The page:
Five Unfair Burdens On Our Universities


Some of the biggest news items of the past two years have involved our country’s universities. Our institutions of higher learning have become the battlegrounds for fights where often the universities are not at fault. Here is a look at five unfair burdens that are placed on our 25 public universities:

1. Unreasonable And Increasing State Intervention

In many respects, the South African government of today tends to intervene in university affairs more often than our Apartheid government ever did.

This intervention has various forms and takes place on numerous levels at our universities. This interventionism pertains to admission policies, curricula and appointment rules of the institution which do not need state intervention, as it might prove to be detrimental to academic freedom in a country where political-ideological propaganda often masquerades as teaching and scholarship.

It has to be mentioned that although universities all over the world are often extremely political places, that it is because of freedom – and not because of government involvement that it is so.

See: What #FeesMustFall Has Taught Us About South Africa by Grant Penny

2. Yet, Universities Are Abandoned When Problems Arise

Despite some heavy involvement in certain functional and ideological aspects of universities, as soon as things go pear-shaped the Department of Higher Education and government go missing.

Nobody needs any reminding how the Minister of Higher Education went full-on ‘see-no-evil-hear-no-evil’ when students across the country closed university campuses with the #FeesMustFall protests. Not only are universities left to deal with these protests, but there is a massive social responsibility that is already placed on our institutions of higher learning. Universities get the full brunt of the social issues that the government does not adequately handle or solve. Universities are seen by government as a mechanism to engage with contemporary issues. Although there is a causal link between investment in higher education and direct economic outcomes, one must be careful to not expect solutions from universities which they are not equipped to achieve.

Universities should be seen as the unique contribution that they are able to make in terms of education and innovation.

See: Dear Blade by Nicholas Babaya

3. Universities Are Not Banks

As seen with the #FeesMustFall protests, many people have an ill-conceived idea about tertiary education institutions and their apparent financial power.

With the crisis that is facing student finances across the country, many were appalled and angry at the fact that universities were unable to succumb to the wishes of the #FMF protesters. Let us make two things clear, though: Firstly, universities do not have millions of rands that are just waiting to be spent and is more than enough to provide for free tertiary education. Secondly, universities do not have the conferred power to decide whether or not South Africa or their own campuses could provide for free education. This is a decision that needs to be made by government – the same government that shies away when the going gets tough.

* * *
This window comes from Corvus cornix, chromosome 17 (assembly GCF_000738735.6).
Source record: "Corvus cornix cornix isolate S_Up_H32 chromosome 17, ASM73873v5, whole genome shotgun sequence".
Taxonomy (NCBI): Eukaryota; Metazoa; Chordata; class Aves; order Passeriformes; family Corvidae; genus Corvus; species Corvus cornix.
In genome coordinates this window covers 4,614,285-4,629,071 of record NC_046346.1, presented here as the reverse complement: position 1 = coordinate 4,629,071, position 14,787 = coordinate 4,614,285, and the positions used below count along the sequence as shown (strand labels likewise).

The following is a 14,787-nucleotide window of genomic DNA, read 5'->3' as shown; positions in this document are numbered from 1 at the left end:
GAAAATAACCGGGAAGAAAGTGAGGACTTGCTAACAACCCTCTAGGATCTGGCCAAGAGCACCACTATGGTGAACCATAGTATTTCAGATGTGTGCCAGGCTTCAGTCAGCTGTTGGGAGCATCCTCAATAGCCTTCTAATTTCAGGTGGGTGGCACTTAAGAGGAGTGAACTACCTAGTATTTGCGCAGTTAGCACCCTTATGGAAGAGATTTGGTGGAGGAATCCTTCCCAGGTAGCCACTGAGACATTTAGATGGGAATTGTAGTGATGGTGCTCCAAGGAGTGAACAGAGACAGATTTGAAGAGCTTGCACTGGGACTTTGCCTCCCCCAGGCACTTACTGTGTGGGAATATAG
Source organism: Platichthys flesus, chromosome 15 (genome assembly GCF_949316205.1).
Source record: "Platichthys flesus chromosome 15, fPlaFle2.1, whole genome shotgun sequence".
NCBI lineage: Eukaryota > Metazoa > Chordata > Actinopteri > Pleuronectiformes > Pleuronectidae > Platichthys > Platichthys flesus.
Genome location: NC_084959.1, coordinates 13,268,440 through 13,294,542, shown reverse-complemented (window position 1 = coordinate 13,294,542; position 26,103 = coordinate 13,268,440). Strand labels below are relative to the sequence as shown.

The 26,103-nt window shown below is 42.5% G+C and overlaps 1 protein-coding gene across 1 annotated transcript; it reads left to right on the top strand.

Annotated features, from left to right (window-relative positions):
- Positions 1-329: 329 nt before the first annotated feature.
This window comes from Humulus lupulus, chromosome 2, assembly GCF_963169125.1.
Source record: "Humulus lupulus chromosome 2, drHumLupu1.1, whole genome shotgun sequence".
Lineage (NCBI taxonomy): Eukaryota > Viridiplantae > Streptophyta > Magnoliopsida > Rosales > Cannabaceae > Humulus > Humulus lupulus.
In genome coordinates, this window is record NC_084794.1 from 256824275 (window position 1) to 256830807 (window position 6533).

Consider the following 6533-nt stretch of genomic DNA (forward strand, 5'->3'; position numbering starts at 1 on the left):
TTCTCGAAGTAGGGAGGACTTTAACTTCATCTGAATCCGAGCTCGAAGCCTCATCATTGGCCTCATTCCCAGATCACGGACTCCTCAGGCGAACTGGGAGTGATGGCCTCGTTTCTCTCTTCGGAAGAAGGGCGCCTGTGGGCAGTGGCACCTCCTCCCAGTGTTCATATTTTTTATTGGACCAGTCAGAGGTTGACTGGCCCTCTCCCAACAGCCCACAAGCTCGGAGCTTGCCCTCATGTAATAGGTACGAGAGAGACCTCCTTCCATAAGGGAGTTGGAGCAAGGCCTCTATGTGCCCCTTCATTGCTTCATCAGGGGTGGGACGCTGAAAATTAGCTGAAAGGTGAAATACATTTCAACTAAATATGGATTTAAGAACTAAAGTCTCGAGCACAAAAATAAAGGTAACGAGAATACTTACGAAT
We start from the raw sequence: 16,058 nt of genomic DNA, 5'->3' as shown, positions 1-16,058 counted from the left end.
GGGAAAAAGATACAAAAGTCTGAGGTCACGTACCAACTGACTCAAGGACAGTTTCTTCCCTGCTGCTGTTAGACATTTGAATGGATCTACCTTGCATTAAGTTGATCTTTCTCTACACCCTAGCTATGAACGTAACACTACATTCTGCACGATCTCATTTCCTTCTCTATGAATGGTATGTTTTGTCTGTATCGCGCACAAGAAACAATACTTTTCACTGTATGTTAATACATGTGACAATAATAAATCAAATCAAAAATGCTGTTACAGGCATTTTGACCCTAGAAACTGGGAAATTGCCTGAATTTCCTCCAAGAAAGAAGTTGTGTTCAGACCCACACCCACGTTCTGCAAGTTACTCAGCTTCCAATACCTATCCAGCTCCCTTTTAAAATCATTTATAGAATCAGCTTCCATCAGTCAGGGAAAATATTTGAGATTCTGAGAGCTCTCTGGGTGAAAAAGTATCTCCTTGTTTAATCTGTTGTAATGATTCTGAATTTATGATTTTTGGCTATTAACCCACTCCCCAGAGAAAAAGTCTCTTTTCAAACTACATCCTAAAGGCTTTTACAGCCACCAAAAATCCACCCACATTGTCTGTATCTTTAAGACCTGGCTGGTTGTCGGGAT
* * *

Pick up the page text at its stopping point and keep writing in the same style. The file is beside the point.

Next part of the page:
See: Reality, Not Emotion, Should Take Precedence In Higher Education Debate by Martin van Staden

4. Decreasing Funding Without Freedom To Become More Self-Regulated

During the past 20 years, the government has gotten more and more involved with pushing agendas, and less and less involved in funding universities – all without giving more autonomy in return. The massification of higher education has led to more universities having to deal with more than double the number of students since 1994. And, all the while, funding has dropped from R20,187 per student in 1994 to only R16,764 per student in 2014.

Regardless of one’s personal opinion regarding the privatisation of universities in South Africa, it seems abundantly clear that it is by no means fair to decrease spending while expecting bigger and better results.

5. Universities Are Asked To Be Main Economic Drivers

We have all heard it before. We expect our universities to repay government investment through innovation and knowledge development that stimulates economic growth.

At first glance, this all seems fair. One of the main functions of universities is arguably to help enhance our economic future.

The trouble, however, is that this becomes ever more difficult when government itself does not create conducive circumstances for economic growth. When our basic education system leaves much to be desired; when our labour regulations keep job creation low; and when our politicians frighten foreign investment away, you cannot reasonably expect our 26 universities to be the be-all-and-end-all solution to our economic woes.